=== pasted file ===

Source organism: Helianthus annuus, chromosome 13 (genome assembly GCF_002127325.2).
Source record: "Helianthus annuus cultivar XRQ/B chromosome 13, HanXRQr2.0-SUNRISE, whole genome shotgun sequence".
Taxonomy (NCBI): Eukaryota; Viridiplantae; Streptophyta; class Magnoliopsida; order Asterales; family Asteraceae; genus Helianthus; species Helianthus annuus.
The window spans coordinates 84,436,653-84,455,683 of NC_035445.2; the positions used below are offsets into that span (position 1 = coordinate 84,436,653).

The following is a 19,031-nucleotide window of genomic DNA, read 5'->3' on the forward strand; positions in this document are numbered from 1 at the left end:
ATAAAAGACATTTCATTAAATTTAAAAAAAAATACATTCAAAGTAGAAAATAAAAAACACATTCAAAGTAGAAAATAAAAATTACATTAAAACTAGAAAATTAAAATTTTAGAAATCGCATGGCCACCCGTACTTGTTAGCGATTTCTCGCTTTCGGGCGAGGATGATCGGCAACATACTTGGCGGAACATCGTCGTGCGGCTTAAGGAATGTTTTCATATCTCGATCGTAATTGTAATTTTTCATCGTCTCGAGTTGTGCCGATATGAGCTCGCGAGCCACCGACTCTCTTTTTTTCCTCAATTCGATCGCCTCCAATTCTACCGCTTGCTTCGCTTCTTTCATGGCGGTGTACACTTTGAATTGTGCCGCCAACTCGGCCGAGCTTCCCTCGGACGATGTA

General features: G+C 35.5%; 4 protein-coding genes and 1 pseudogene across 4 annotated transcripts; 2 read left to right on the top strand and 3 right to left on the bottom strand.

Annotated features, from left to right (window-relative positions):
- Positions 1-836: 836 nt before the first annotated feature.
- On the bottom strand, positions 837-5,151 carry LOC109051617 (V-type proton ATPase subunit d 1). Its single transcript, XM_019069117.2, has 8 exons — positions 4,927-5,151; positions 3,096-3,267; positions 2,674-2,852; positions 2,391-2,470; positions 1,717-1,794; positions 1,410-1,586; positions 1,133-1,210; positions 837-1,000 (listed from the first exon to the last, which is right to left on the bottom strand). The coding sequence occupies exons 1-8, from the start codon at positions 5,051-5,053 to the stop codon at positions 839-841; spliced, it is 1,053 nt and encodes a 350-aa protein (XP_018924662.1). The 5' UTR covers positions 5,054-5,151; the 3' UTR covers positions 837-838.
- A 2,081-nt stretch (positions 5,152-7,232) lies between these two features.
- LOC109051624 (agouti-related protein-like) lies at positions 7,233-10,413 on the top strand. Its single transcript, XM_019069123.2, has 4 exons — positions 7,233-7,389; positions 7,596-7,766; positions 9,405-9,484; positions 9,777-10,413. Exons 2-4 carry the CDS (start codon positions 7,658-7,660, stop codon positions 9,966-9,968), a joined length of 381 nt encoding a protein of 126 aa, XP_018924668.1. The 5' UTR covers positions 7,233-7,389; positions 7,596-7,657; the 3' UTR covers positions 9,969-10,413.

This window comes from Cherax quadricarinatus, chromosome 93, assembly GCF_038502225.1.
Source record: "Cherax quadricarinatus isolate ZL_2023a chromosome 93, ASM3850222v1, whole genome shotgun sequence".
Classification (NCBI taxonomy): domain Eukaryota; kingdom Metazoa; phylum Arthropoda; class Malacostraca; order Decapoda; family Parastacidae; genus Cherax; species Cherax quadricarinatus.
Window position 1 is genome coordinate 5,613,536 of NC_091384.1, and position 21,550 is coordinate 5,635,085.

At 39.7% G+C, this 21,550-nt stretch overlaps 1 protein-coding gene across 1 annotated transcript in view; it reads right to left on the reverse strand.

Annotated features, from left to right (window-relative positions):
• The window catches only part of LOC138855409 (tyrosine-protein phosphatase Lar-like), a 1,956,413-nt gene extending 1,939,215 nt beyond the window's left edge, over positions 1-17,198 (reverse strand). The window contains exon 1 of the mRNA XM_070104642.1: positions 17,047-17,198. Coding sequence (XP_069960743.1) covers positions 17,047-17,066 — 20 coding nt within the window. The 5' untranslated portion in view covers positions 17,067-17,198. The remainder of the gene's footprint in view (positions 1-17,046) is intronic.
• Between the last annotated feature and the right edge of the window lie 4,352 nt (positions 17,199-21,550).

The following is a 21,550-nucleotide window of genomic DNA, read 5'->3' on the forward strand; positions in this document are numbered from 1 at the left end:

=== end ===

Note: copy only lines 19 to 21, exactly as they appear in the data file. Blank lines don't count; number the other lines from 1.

• The window catches only part of LOC138855409 (tyrosine-protein phosphatase Lar-like), a 1,956,413-nt gene extending 1,939,215 nt beyond the window's left edge, over positions 1-17,198 (reverse strand). The window contains exon 1 of the mRNA XM_070104642.1: positions 17,047-17,198. Coding sequence (XP_069960743.1) covers positions 17,047-17,066 — 20 coding nt within the window. The 5' untranslated portion in view covers positions 17,067-17,198. The remainder of the gene's footprint in view (positions 1-17,046) is intronic.
• Between the last annotated feature and the right edge of the window lie 4,352 nt (positions 17,199-21,550).

The following is a 21,550-nucleotide window of genomic DNA, read 5'->3' on the forward strand; positions in this document are numbered from 1 at the left end: